A few weeks ago, my 5-year-old stubbed his toe for the billionth time, then began to cry inconsolably. While he bawled for a full half-hour—not exaggerating—I alternated between reassuring him, second-guessing whether I was over-reassuring him, and wondering whether he actually broke his toe.
He was, of course, fine. But the experience made me wonder about the best way to respond to a child’s incessant wails over a minor boo-boo. More generally, if you have a kid with “low distress tolerance,” as psychologists put it—a kid who cries at the tiniest mishap or demands help at the slightest frustration—what’s better: to soothe their sobs or to tell them to buck up and deal with it? Will we deny our kids the capacity for grit if we acknowledge their (over)reactions? Or will we scar them for life if we don’t?
In recent months, I’ve seen a few internet tirades promoting the “buck up” approach. In a Scary Mommy blog post titled “The ‘Let Them Bleed’ Style of Parenting,” one mother argued that by keeping our kids safe and happy, we are creating “a generation of children who can’t think for themselves.” Another mom explained in a post that went viral on Patch that if you help kids out on the playground, they will “learn how to manipulate others into doing the hard work for them.” I’m all for promoting resilience, perseverance, and independence in my kids, and I agree helicopter parenting has to go, but I can’t help think about balance. Isn’t there an ideal middle ground here?
To get some answers, I interviewed a handful of psychologists who study how children learn to regulate emotions. They all agreed that, as much as it’s a bad idea to constantly hover over your kids, it may also be dangerous to act too aloof; parenting is not something that should be polarized. The idea that a parent is “either loving and caring, or hands-off and letting kids fend for themselves, doesn’t make sense,” explains Tovah Klein, director of the Barnard Center for Toddler Development and author of How Toddlers Thrive. Instead, parents should try to be both—they should strive to make their kids feel, as Klein puts it, “that I’m here for you, but I also trust that you can do this.”
Here’s some compelling evidence. Arizona State University child psychologist Nancy Eisenberg has found in multiple studies that parents who respond to their children’s emotions in a comforting manner have kids who are more socially well-adjusted than do parents who either tell their kids they are overreacting or who punish their kids for getting upset. “In general, being supportive—which can include comforting the kids, helping them to deal with their emotions, or helping them take care of the problem—tends to be related to better regulation in kids,” Eisenberg summarized over the phone. After observing a group of preschoolers, researchers involved in one study went so far as to conclude that when parents respond harshly to their kids’ negative emotions, their children “find it relatively difficult to behave in a socially competent manner.” How you react to your overreacting kid may even have lasting effects: A 2015 study found that male college undergraduates who said their mothers punished them as young kids when they got overly upset had more anger-management issues than undergrads whose moms had been supportive. (For girls, those who weren’t comforted as young kids had more anger issues only if they also weren’t close to their mothers in college.) Finally, in an oft-cited study published in 1983, psychologist Alan Sroufe and his colleagues reported that children who had secure relationships with their parents because their parents had been warm, nurturing, and responsive early in life were less clingy and demanding in preschool than were kids whose parents had been standoffish and unresponsive. It makes sense: The more certain kids are that someone’s got their back, the more confident and autonomous they can be.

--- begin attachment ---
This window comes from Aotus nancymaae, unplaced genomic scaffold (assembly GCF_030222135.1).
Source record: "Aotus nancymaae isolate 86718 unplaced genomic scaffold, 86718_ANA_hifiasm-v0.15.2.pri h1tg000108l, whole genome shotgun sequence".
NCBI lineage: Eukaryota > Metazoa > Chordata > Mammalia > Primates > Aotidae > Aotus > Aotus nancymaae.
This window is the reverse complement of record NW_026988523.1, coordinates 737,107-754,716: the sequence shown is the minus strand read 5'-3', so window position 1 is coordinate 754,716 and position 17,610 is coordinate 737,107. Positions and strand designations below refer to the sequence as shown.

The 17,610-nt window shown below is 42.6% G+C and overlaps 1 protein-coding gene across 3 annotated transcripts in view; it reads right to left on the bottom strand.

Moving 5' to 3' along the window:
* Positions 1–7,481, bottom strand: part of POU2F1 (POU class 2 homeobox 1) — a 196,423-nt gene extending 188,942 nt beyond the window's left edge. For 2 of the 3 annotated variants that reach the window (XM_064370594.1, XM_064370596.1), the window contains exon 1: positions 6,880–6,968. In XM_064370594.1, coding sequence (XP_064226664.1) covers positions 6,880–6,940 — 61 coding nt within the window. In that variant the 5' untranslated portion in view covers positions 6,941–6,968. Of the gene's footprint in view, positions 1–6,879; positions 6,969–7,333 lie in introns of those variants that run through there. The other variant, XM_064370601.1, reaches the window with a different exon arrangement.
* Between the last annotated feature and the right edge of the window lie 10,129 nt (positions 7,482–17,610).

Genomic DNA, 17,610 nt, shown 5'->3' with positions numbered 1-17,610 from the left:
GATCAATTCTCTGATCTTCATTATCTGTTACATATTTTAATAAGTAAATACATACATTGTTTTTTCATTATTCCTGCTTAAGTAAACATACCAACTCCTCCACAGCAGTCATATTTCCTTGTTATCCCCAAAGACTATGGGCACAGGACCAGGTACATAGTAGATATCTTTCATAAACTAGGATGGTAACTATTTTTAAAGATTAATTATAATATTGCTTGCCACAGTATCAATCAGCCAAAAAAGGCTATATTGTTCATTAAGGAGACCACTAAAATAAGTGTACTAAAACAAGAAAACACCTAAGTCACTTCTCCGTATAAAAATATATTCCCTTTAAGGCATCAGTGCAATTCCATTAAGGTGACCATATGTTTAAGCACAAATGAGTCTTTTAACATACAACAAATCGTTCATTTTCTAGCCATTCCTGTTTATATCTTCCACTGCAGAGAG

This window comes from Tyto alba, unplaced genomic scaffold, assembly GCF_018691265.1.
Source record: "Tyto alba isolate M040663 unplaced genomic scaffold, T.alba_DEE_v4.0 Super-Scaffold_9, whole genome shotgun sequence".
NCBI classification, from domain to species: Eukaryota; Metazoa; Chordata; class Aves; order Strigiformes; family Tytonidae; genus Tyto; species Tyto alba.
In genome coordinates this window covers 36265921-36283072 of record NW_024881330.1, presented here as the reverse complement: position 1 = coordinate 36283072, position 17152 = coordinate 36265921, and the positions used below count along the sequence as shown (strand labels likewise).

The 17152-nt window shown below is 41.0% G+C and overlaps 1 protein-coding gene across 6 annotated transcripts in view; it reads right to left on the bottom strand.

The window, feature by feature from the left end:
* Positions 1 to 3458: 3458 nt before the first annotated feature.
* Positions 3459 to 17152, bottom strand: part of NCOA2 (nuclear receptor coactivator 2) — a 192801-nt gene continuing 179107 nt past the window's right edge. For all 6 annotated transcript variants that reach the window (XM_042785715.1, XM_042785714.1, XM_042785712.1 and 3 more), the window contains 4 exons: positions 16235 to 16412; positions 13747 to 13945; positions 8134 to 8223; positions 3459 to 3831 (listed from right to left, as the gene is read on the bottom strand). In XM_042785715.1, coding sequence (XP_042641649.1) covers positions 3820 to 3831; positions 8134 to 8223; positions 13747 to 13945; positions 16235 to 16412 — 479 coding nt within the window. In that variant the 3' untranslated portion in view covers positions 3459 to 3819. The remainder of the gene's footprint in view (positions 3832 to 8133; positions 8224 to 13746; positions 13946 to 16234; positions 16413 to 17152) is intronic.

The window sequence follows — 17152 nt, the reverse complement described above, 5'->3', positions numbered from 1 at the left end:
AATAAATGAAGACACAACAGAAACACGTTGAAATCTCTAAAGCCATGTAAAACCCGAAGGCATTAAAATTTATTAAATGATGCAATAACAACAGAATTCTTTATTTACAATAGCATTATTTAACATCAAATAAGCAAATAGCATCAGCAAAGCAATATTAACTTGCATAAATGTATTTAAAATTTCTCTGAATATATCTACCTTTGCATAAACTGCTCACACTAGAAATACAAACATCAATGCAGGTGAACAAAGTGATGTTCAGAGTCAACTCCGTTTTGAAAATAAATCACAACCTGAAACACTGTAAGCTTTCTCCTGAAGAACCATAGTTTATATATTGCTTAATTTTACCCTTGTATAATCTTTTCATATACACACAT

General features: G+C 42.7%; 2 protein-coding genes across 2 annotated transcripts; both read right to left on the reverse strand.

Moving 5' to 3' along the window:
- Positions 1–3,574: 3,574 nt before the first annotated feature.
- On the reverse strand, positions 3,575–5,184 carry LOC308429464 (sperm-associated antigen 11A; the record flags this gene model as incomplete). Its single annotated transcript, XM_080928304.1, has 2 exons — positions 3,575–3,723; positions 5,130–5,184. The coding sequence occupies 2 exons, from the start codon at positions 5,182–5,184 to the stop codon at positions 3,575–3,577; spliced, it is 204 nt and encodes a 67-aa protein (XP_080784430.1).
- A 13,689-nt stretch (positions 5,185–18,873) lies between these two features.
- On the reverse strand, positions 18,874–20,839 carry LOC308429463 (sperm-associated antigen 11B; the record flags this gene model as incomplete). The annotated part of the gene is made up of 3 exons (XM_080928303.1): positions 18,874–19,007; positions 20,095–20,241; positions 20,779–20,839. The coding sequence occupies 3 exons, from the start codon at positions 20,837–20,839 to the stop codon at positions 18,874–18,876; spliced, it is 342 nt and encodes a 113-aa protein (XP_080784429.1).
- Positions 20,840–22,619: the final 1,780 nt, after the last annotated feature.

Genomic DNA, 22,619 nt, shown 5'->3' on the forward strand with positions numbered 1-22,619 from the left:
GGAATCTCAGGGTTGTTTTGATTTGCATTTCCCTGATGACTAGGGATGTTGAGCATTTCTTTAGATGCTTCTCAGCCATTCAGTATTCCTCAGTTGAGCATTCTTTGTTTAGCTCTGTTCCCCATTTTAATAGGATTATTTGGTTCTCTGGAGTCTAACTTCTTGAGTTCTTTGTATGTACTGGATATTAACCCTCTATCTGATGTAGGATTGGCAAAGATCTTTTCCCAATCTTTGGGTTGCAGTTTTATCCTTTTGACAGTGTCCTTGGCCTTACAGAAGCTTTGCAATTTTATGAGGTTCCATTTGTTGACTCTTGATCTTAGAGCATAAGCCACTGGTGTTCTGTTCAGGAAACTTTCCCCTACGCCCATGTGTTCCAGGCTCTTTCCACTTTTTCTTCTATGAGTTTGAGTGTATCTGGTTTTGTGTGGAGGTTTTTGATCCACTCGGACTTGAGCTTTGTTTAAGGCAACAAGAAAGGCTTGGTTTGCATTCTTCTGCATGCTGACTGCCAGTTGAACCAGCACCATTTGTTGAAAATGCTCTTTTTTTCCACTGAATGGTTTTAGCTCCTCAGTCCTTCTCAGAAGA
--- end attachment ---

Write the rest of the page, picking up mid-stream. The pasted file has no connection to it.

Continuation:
But why, exactly, does telling your kid to “calm down” or “figure it out yourself” backfire? Researchers aren’t sure, but they have some theories. When you scold little Naomi for overreacting to a bruise she got in soccer practice or for crying because she lost a game, she may feel embarrassed and ashamed on top of feeling hurt, which could make it harder to calm down. She may also want to quit soccer, because being shamed for her reaction may make her want to avoid similar situations in the future. Yet this is precisely the opposite of what she needs: “Children need to practice expressing emotions and learn to deal with them. That leads to resilience,” explains North Carolina–based developmental psychologist Ashley Soderlund. “The golden rule is that emotions are never the enemy, even when they are exaggerated.”